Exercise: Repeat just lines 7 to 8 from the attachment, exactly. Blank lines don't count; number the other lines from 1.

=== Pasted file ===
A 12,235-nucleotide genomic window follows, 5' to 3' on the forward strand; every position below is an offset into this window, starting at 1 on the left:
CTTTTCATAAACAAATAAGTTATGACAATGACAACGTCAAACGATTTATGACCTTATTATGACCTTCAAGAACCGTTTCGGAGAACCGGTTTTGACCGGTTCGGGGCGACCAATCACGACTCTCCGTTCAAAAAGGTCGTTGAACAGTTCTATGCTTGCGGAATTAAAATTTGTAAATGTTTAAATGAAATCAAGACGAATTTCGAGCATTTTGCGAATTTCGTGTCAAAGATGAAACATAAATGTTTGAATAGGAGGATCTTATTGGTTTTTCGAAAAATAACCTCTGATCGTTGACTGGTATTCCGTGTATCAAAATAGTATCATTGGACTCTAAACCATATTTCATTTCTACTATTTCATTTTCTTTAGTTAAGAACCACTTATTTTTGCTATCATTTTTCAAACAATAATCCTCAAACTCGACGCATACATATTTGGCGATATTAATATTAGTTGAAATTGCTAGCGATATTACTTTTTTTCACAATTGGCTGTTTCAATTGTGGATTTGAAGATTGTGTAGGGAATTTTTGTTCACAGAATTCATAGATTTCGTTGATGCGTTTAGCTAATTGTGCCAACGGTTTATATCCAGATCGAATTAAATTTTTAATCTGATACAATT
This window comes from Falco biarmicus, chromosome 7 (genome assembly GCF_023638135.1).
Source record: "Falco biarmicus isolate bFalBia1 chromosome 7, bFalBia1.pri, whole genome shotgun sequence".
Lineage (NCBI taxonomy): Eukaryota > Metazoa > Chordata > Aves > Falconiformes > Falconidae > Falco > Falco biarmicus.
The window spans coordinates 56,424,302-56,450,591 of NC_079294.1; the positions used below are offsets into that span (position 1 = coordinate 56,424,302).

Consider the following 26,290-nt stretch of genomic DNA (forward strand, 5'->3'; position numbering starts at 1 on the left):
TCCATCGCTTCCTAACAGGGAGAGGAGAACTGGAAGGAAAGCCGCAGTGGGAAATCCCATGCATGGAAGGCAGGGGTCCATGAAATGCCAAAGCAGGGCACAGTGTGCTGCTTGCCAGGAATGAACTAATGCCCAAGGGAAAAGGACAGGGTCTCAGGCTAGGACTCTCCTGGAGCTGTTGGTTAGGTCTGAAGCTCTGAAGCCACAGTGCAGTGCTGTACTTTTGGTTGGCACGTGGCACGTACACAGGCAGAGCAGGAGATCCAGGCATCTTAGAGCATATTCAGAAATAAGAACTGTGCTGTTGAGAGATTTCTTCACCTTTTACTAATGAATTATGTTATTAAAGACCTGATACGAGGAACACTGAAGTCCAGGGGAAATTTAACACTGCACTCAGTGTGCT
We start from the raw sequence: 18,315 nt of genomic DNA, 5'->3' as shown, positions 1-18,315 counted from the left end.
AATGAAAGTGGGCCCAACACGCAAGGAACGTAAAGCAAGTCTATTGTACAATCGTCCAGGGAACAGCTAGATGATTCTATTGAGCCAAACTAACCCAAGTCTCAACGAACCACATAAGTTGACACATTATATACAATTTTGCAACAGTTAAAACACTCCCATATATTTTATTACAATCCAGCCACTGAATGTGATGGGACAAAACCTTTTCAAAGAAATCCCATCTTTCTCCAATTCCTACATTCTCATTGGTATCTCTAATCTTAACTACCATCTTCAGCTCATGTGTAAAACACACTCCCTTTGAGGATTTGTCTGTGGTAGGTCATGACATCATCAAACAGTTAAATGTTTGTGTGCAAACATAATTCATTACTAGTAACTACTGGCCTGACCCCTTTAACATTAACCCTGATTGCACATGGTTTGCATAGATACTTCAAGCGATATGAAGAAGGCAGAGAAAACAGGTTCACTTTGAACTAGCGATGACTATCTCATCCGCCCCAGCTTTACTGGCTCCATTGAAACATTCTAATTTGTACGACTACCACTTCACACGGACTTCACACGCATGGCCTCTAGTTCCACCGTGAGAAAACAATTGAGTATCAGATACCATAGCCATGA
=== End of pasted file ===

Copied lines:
Consider the following 26,290-nt stretch of genomic DNA (forward strand, 5'->3'; position numbering starts at 1 on the left):
TCCATCGCTTCCTAACAGGGAGAGGAGAACTGGAAGGAAAGCCGCAGTGGGAAATCCCATGCATGGAAGGCAGGGGTCCATGAAATGCCAAAGCAGGGCACAGTGTGCTGCTTGCCAGGAATGAACTAATGCCCAAGGGAAAAGGACAGGGTCTCAGGCTAGGACTCTCCTGGAGCTGTTGGTTAGGTCTGAAGCTCTGAAGCCACAGTGCAGTGCTGTACTTTTGGTTGGCACGTGGCACGTACACAGGCAGAGCAGGAGATCCAGGCATCTTAGAGCATATTCAGAAATAAGAACTGTGCTGTTGAGAGATTTCTTCACCTTTTACTAATGAATTATGTTATTAAAGACCTGATACGAGGAACACTGAAGTCCAGGGGAAATTTAACACTGCACTCAGTGTGCT